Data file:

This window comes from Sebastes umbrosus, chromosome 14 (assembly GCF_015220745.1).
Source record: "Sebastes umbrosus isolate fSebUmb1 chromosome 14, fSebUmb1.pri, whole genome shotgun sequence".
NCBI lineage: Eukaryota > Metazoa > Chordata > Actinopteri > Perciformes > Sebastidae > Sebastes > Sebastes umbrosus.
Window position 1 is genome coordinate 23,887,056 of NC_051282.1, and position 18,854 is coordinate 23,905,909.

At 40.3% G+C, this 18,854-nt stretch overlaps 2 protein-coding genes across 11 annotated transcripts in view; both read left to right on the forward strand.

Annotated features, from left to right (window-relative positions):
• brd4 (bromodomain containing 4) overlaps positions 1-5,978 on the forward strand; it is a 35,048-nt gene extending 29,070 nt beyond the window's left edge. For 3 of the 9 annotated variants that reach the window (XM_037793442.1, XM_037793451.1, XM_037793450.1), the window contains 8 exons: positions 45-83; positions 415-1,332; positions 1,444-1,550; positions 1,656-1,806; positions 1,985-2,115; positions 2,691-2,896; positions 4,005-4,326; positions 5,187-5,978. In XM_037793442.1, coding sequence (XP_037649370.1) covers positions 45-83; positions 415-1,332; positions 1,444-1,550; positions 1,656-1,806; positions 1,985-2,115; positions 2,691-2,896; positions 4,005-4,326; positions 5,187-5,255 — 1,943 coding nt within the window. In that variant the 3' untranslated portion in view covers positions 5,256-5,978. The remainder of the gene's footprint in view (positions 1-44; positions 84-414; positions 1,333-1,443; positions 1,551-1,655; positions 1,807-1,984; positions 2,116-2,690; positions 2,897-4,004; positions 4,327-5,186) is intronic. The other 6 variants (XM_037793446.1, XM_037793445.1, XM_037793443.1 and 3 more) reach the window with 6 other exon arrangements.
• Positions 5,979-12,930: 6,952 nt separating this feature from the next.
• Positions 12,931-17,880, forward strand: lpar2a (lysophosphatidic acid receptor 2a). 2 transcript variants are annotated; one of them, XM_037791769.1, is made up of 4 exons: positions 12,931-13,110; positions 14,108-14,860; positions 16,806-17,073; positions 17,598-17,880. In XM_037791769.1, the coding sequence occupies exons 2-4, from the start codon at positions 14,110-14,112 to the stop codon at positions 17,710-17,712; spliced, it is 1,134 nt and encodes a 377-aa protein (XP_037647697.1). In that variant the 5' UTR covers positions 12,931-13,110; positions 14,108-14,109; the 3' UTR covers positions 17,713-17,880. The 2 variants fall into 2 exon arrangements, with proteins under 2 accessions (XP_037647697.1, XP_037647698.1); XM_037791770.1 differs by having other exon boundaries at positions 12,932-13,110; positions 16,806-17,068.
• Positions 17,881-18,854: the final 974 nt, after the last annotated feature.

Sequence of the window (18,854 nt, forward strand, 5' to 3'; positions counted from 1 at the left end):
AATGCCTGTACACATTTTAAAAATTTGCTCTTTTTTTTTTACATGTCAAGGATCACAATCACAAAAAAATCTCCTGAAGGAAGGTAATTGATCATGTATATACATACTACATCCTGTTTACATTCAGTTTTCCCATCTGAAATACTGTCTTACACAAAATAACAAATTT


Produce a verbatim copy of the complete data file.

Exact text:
This window comes from Sebastes umbrosus, chromosome 14 (assembly GCF_015220745.1).
Source record: "Sebastes umbrosus isolate fSebUmb1 chromosome 14, fSebUmb1.pri, whole genome shotgun sequence".
NCBI lineage: Eukaryota > Metazoa > Chordata > Actinopteri > Perciformes > Sebastidae > Sebastes > Sebastes umbrosus.
Window position 1 is genome coordinate 23,887,056 of NC_051282.1, and position 18,854 is coordinate 23,905,909.

At 40.3% G+C, this 18,854-nt stretch overlaps 2 protein-coding genes across 11 annotated transcripts in view; both read left to right on the forward strand.

Annotated features, from left to right (window-relative positions):
• brd4 (bromodomain containing 4) overlaps positions 1-5,978 on the forward strand; it is a 35,048-nt gene extending 29,070 nt beyond the window's left edge. For 3 of the 9 annotated variants that reach the window (XM_037793442.1, XM_037793451.1, XM_037793450.1), the window contains 8 exons: positions 45-83; positions 415-1,332; positions 1,444-1,550; positions 1,656-1,806; positions 1,985-2,115; positions 2,691-2,896; positions 4,005-4,326; positions 5,187-5,978. In XM_037793442.1, coding sequence (XP_037649370.1) covers positions 45-83; positions 415-1,332; positions 1,444-1,550; positions 1,656-1,806; positions 1,985-2,115; positions 2,691-2,896; positions 4,005-4,326; positions 5,187-5,255 — 1,943 coding nt within the window. In that variant the 3' untranslated portion in view covers positions 5,256-5,978. The remainder of the gene's footprint in view (positions 1-44; positions 84-414; positions 1,333-1,443; positions 1,551-1,655; positions 1,807-1,984; positions 2,116-2,690; positions 2,897-4,004; positions 4,327-5,186) is intronic. The other 6 variants (XM_037793446.1, XM_037793445.1, XM_037793443.1 and 3 more) reach the window with 6 other exon arrangements.
• Positions 5,979-12,930: 6,952 nt separating this feature from the next.
• Positions 12,931-17,880, forward strand: lpar2a (lysophosphatidic acid receptor 2a). 2 transcript variants are annotated; one of them, XM_037791769.1, is made up of 4 exons: positions 12,931-13,110; positions 14,108-14,860; positions 16,806-17,073; positions 17,598-17,880. In XM_037791769.1, the coding sequence occupies exons 2-4, from the start codon at positions 14,110-14,112 to the stop codon at positions 17,710-17,712; spliced, it is 1,134 nt and encodes a 377-aa protein (XP_037647697.1). In that variant the 5' UTR covers positions 12,931-13,110; positions 14,108-14,109; the 3' UTR covers positions 17,713-17,880. The 2 variants fall into 2 exon arrangements, with proteins under 2 accessions (XP_037647697.1, XP_037647698.1); XM_037791770.1 differs by having other exon boundaries at positions 12,932-13,110; positions 16,806-17,068.
• Positions 17,881-18,854: the final 974 nt, after the last annotated feature.

Sequence of the window (18,854 nt, forward strand, 5' to 3'; positions counted from 1 at the left end):
AATGCCTGTACACATTTTAAAAATTTGCTCTTTTTTTTTTACATGTCAAGGATCACAATCACAAAAAAATCTCCTGAAGGAAGGTAATTGATCATGTATATACATACTACATCCTGTTTACATTCAGTTTTCCCATCTGAAATACTGTCTTACACAAAATAACAAATTT